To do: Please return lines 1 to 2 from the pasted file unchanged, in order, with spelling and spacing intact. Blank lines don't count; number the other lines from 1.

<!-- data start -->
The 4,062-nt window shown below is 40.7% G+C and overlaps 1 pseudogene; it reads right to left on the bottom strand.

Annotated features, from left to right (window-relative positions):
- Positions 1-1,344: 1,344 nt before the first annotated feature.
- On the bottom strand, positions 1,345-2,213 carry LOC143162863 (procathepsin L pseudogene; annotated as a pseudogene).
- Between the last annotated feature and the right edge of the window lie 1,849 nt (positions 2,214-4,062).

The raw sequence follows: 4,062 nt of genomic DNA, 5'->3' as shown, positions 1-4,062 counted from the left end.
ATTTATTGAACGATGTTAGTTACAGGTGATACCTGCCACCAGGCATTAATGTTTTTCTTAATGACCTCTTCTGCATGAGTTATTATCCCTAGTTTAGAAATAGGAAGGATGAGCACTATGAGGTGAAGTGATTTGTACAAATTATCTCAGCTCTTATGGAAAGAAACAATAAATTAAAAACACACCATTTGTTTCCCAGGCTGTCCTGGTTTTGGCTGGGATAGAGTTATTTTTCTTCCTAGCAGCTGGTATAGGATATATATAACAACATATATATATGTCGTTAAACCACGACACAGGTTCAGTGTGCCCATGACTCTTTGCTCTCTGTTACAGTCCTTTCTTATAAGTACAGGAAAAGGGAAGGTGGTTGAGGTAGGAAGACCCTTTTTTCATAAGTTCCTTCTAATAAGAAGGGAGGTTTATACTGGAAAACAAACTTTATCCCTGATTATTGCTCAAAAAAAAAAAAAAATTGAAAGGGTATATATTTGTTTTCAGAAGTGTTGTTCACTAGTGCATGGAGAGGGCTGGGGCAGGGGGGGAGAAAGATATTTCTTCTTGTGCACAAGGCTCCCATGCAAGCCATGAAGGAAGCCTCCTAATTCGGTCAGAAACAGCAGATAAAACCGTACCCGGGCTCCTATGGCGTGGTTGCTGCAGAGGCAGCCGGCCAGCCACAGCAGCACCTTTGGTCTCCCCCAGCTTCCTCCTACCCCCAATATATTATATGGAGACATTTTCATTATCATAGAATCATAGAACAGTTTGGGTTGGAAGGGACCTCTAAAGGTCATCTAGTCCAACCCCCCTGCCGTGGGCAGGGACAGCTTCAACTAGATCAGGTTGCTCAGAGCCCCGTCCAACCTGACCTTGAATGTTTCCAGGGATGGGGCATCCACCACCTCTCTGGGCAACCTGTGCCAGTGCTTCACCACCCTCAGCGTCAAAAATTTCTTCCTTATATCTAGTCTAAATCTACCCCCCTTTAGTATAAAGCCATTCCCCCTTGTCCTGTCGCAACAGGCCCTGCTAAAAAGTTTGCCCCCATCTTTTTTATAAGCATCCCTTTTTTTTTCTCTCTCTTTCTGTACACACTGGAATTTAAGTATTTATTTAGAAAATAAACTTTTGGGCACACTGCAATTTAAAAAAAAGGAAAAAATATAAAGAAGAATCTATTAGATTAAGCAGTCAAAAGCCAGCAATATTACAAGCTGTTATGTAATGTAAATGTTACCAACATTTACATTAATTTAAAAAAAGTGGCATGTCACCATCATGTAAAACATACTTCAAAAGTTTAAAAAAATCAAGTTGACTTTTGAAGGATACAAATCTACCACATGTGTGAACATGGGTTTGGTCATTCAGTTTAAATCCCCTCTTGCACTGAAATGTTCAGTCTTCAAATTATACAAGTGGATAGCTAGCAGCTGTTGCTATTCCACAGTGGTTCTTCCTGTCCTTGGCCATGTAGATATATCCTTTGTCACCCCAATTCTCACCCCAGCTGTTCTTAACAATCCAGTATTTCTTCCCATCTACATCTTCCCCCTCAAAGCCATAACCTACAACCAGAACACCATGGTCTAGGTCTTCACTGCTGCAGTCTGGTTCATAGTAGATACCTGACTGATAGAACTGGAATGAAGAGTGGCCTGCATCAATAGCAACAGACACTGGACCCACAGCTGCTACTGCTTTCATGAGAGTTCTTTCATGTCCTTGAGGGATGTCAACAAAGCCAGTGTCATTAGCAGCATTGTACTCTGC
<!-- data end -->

The 4,062-nt window shown below is 40.7% G+C and overlaps 1 pseudogene; it reads right to left on the bottom strand.

Annotated features, from left to right (window-relative positions):